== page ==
Most of us can remember our first day at a new school, often for all the wrong reasons! You can help your son or daughter have a positive experience by thinking about that first day well in advance. The journey to a new school is often overlooked in the flurry of buying uniforms and sorting out timetables, but it is a really important factor in making a good start.

You may have already made decisions about travelling to school, but do have a look at this site with your child and discuss the issues it raises. Many young people see the start of secondary school as an opportunity to spread their wings a little, and start doing things for themselves. However, they (and you!) may not be quite ready to launch off into the streets without some help or guidance.



Unfortunately out children live a far more sedentary age than we did at their age, spending far more time playing computer games, watching TV or travelling by car than they do being active. As they grow up this can lead to all sorts of problems, from unhealthy weight to heart disease or diabetes in adult life. It may not always be obvious, as many of these conditions are not visible from the outside – out children don’t necessarily look ‘overweight’, but they are storing up problems for their futures.

The journey to school is an ideal time to build in some every day exercise, such as walking, cycling, or even scooting (yes, some secondary students do use scooters to get to school!), keeping our children fit and healthy now, but also introducing them to healthy lifestyles for their futures.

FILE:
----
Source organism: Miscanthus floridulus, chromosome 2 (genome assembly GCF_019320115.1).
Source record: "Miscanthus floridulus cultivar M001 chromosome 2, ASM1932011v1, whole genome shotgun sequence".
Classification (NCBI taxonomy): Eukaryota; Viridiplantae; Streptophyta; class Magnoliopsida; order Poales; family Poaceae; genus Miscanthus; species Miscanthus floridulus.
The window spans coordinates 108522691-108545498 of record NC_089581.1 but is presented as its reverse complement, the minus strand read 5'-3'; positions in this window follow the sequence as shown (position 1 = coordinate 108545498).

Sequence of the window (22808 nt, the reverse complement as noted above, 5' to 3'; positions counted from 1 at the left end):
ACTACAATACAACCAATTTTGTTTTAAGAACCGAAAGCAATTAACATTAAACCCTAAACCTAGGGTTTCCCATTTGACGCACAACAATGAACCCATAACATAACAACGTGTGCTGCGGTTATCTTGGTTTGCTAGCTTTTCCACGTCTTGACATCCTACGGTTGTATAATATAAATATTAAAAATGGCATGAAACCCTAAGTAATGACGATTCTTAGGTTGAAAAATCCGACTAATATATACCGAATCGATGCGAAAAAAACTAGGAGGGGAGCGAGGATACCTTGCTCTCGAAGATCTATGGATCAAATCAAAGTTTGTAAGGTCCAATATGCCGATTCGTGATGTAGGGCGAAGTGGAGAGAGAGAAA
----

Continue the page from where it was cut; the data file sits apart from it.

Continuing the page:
One of the main reasons parents give for driving their children to school is concerns for their safety, either from traffic or from ‘strangers’. However, figures show that children are far more likely to be injured as passengers in cars than when walking out or cycling. In addition, they don’t have the opportunity to learn the skills to keep themselves safe for when they do need to travel independently. When more people walk and cycle around a local area, the streets become much safer for everyone. Encourage your child to take a training course. All Swindon primary schools offer pedestrian and cycle training, and we can arrange cycle training for secondary school students and adults upon request.

Help them to understand the rules of the road, and what to do to keep themselves safe when walking or using public transport. Provide safety equipment such as hi-vis items and cycle helmets, and encourage them to use them. Don’t be too heavy-handed – it’s better for a young cyclist to choose to wear a helmet every time for themselves rather than have to take it off round the corner once they are out of sight!

If you have any specific concerns about safety on the journey to school, contact your child’s school and ask them to raise it as part of their travel plan. Alternatively, contact us direct at



One way of reducing the cost and impact of travelling to school by car is to car share. You could arrange to travel with friends or neighbours who are going to the same school, or perhaps onwards to the same workplace. If you don’t know anyone locally, ask around at the school induction events or signup to the website